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Baby names, calling women "darling" and the rise of turbo trainers

A french couple have been banned from calling their baby girl Liam. They have been advised instead to give the child a more feminine name, for fear of gender confusion.

In many countries it is common practise to give your child a "unisex" name like Alex, Sam or Charlie. Not so in France where naming your child is subject to far greater restrictions, with the authorities sometimes even stepping in, as is the case here.

The couple, who have not been named (ironically), have been reported to the courts for trying to give their third child a traditionally male name and have been told they absolutely must change it, as Liam is "likely to cause gender confusion" and harm the child's "social relations".

If the parents do not change the baby's name themselves, she will be allocated a name by the judge instead. The best bit of the tale is that in court, the prosecutor quoted examples of famous men with the name Liam to support his argument, including Oasis frontman Liam Gallagher and actor Liam Neeson.

At last word, the parents are still battling the case and have requested the services of a lawyer who - it would make for a marvelous world - was found out to also be called Liam.

A female radio host cut off a caller after he repeatedly called her "darling" and "love". Lynsey Hipgrave, a TalkSPORT radio presenter was discussing the recent controversies surrounding FA boss Martin Glenn, who was forced to publicly apologise after he compared the Star of David to a Swastika, when the offending call took place.

The caller, going by the name Gareth, phoned in to add his own views to the debate, greeting Ms Hipgrave with the words, "Hello love". At another point he butted in on Ms Hipgrave with an "Excuse me, darling..." And when Ms Hipgrave told him to lay off the darlings, Gareth resorted back to "love". Ms Hipgrave hung up.

She has since clarified on Twitter that it wasn't what Gareth said that made her cut off the call, but the way he said it. Predictably, her tweet has amassed much support for lambasting the "patronising" caller, whilst others called it an "overreaction".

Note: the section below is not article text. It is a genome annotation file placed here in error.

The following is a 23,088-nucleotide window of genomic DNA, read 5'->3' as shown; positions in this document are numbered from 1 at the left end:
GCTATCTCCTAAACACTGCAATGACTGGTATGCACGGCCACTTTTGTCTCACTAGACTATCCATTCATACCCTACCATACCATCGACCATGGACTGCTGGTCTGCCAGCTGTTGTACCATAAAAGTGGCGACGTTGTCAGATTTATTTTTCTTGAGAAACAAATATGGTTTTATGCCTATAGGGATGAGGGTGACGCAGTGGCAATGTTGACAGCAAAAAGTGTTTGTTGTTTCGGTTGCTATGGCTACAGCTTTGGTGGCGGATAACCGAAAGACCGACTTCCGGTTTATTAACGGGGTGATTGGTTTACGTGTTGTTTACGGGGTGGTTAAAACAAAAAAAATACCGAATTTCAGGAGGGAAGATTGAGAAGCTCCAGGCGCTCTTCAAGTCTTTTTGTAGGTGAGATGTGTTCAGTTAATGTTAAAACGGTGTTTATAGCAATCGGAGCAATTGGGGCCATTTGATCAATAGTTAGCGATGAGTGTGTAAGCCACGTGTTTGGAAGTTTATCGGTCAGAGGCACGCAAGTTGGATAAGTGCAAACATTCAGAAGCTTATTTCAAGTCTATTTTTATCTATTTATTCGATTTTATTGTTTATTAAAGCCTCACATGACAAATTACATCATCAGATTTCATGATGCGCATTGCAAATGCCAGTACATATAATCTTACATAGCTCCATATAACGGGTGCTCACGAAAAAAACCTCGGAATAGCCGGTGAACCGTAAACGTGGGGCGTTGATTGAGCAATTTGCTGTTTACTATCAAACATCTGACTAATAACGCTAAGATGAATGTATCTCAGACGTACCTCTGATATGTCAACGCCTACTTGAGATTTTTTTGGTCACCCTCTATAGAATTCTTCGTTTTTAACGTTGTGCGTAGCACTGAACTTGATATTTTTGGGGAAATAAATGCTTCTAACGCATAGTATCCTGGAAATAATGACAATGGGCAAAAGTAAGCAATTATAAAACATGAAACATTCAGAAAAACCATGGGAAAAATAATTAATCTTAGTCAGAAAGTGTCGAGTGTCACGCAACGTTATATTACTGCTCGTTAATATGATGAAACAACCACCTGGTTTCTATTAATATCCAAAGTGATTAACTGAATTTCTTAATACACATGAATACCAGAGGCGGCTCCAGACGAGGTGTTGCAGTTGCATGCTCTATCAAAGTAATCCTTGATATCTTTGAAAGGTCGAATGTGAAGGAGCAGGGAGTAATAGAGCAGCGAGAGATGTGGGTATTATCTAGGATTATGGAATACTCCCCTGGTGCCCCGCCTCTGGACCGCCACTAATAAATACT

An Indian man who woke up after spending a night in a morgue, wasn't dead at all, it transpired. It was something of good timing for Himanshu Bharadwaj who was just about to be cut open for a post mortem.

Mr Bharadwaj had been, wrongly, pronounced dead after a car crash. The pathologist at the hospital in Nagpur had detected a pulse just as he was picking up a blade to perform an autopsy. A large crowd gathered outside the hospital to protest against the perceived negligence but Mr Bharadwaj's family have called it a "miracle".

I think we can take today's stories as a lesson in subjectivity. One person's gender inappropriate name is another person's gender appropriate name. One person's everyday sexism is another person's term of endearment. One person's dead is another person's very much still living.

One person's absolute stomach churner of a trainer is another person's idea of footwear catnip. To which end, 'turbo trainers' are the new trainers of the season. Begone you slim-line Stan Smiths, Nike fly knits and Converse. Now it is all about your souped-up trainers, with big chunky soles and plenty of bounce.

Cast your mind back to the clod-hopper trainers of the 1990's, add a touch of sci-fi and you're almost there. Designers have been sending them down runways with everything from trouser suits to floaty dresses, with frenzied fashion followers reportedly rushing to the shops to scoop up limited editions by the likes of Balenciaga and Louis Vuitton.

To grab your own super-sized slice of the action, how about try the Acne Studios Manhattan multi white technical sneakers - press a button on the side and they shoot our rocket boosters. (Sales advisory note - this only happens in your dreams and episodes of The Jetsons).

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